Construction Workers Discover 1,700-Year-Old Roman Mosaic Construction Workers Discover 1,700-Year-Old Roman Mosaic

Construction Workers Discover 1,700-Year-Old Roman Mosaic

by Jessica Bush

A few months ago in Lod, Israel, construction workers were building a visitor centre when they stumbled across something that captured their attention. A 1,700-year-old roman mosaic of incredible beauty and intricacy, an example of exceptional artistic ability, concealed for centuries beneath the rubble.

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The sprawling mural (covering over 180 square meters) is said to have served as the living room floor of a luxurious villa during the Roman and Byzantine periods, when Lod was still known as the ancient roman city of Lydda.

The northern section of the mosaic was discovered in 1996, when construction workers were upgrading the city’s sewer system. This discovery was dubbed the Lod Mosaic, and has been exhibited in art galleries and museums across the globe including the Metropolitan Museum in New York, the Louvre in Paris, and the Hermitage Museum in St. Petersburg.

Cini Installation Image

“Many Roman mosaics have been found in Israel, but the discovery at Lod has attracted considerable attention because the mosaics are of exceptional quality and in an excellent state of preservation” – Lodmosaic.org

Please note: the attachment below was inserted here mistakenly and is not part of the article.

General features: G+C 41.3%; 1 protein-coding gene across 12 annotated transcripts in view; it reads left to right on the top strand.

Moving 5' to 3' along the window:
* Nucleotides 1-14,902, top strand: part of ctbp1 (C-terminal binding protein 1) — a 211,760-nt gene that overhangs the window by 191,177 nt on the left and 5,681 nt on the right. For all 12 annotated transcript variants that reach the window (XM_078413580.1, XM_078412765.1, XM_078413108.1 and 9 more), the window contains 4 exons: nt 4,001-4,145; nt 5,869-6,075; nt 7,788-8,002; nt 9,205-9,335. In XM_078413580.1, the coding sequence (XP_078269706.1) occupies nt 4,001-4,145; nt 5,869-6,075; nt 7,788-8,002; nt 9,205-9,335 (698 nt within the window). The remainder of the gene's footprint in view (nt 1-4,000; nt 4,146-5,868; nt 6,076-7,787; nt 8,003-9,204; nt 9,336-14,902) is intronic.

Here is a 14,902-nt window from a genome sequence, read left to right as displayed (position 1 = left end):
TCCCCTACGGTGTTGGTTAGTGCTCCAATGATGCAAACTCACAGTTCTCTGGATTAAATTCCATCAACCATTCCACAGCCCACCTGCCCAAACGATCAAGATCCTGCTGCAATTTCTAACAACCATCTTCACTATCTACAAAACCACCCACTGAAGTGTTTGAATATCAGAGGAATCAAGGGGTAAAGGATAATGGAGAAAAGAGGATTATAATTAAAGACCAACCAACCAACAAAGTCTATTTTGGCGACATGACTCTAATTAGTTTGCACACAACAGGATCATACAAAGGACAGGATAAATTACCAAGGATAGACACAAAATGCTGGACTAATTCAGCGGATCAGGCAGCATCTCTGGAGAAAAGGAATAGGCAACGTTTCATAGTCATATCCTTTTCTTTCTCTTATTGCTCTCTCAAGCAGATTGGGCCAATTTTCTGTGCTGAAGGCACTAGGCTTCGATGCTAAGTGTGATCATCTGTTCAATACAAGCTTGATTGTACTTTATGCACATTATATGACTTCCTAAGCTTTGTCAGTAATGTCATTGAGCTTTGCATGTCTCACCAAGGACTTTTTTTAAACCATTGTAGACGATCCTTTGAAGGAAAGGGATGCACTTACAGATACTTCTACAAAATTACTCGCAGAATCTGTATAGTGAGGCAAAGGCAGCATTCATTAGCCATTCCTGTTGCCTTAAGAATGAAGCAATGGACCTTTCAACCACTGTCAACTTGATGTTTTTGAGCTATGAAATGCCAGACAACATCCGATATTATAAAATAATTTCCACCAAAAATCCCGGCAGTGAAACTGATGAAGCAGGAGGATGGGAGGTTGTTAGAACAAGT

Its incredible condition can be credited to the way in which the ancient mud brick walls of the building had crumbled, over 1,500 years beforehand, perfectly protecting the artwork from the elements.

An employee of Israel’s antiquities authority works on a 1,700-year-old Roman-era mosaic floor in Lod, Israel, Monday, Nov. 16, 2015. Archaeologists found the mosaic last year while building a visitors’ center meant to display another mosaic, discovered two decades earlier at the same spot. The authority said the newly discovered Roman-era mosaic measures 11 meters by 13 meters (36 feet by 42 feet) and paved the courtyard of a villa in an affluent neighborhood that stood during the Roman and Byzantine eras. (AP Photo/Ariel Schalit)

The mosaic depicts images of fish, birds, flowers in baskets, a leopard hunting its prey, precious urns and facets of pastoral life.

What they did not know then, was that this discovery was only a small part of a far greater one, to be left uncovered for another 20 years. What is even more exciting about this discovery is that archeologists now believe even more of the complex could lay beneath the bustling streets of Lod, yet to be uncovered.

DSCN7385 DSCN7361 waddesdon-003PP OLYMPUS DIGITAL CAMERATake a tour of the Lod Mosaic, and learn more about its history at www.lodmosaic.org